Confusion Surrounds Jimmy Carter's North Korea Trip

No "immediate plans," says Carter's spokeswoman.

WASHINGTON — The Carter Center is denying that former President Jimmy Carter is planning a trip to North Korea to negotiate the release of an American prisoner, contradicting a White House statement that he would be traveling there.

"President Carter is right now in Bogata, Columbia sic, on a trip to help announce success in the fight against river blindness disease there," said Carter spokesperson Deanna Congileo. "He is not in North Korea, and he has no immediate plans to travel there."

Congileo did not respond to follow-up questions about whether or not Carter has North Korean travel plans that are not immediate.

Earlier on Monday, White House spokesman Josh Earnest had seemed to confirm the trip, saying that Carter was embarking on a "private trip" to North Korea. Earnest declined to comment on the Carter Center's denial.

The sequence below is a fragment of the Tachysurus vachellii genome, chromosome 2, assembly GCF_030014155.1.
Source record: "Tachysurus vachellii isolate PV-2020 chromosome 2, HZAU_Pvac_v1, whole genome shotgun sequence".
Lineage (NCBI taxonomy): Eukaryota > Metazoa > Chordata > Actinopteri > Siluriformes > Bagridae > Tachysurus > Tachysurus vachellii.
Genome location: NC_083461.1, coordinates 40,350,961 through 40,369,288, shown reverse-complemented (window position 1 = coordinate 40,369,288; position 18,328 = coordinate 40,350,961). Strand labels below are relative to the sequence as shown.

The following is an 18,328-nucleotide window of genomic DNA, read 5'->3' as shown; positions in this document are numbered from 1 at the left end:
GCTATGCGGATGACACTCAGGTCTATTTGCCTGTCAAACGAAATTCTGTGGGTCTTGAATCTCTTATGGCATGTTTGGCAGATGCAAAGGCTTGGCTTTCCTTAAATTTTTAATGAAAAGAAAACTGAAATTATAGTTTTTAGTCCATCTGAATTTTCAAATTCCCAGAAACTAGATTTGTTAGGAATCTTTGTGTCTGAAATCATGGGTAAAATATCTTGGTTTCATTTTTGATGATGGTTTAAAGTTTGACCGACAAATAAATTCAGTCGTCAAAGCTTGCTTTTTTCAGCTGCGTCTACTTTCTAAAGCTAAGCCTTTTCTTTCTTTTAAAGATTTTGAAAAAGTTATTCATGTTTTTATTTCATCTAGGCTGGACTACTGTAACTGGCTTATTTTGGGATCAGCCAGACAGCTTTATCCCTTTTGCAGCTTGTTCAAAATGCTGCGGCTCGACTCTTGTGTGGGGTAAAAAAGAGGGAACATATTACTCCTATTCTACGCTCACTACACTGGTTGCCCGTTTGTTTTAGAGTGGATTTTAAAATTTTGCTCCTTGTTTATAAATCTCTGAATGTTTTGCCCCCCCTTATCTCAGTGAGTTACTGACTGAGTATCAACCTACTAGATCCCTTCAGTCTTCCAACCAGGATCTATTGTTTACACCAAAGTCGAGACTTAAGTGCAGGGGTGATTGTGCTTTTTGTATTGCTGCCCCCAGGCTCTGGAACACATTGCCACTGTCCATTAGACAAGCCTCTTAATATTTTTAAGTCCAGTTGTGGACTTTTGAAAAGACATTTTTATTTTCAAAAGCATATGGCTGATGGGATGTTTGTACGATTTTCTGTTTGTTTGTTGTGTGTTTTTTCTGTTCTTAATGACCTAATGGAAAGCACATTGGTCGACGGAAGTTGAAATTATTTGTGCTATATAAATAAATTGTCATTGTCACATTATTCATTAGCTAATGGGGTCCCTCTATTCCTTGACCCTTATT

The State Department, on the other hand, would not confirm whether Carter is going to North Korea. State Department spokesperson Jen Psaki told reporters that the Carter Center had "come out and said he is not going." She said that the topic of Kenneth Bae, an American missionary who was sentenced to 15 years' hard labor in North Korea earlier this year, had come up at a meeting between Secretary of State John Kerry and the Elders, an international group of elder statesmen that includes Carter.

"This is an issue that we've been very engaged with through our protecting power," Psaki said of Bae and referring to Sweden, which represents the US in North Korea.

Carter has negotiated the release of political prisoners before, including Aijalon Gomes, who was released from North Korean custody in 2010 following a visit from Carter.

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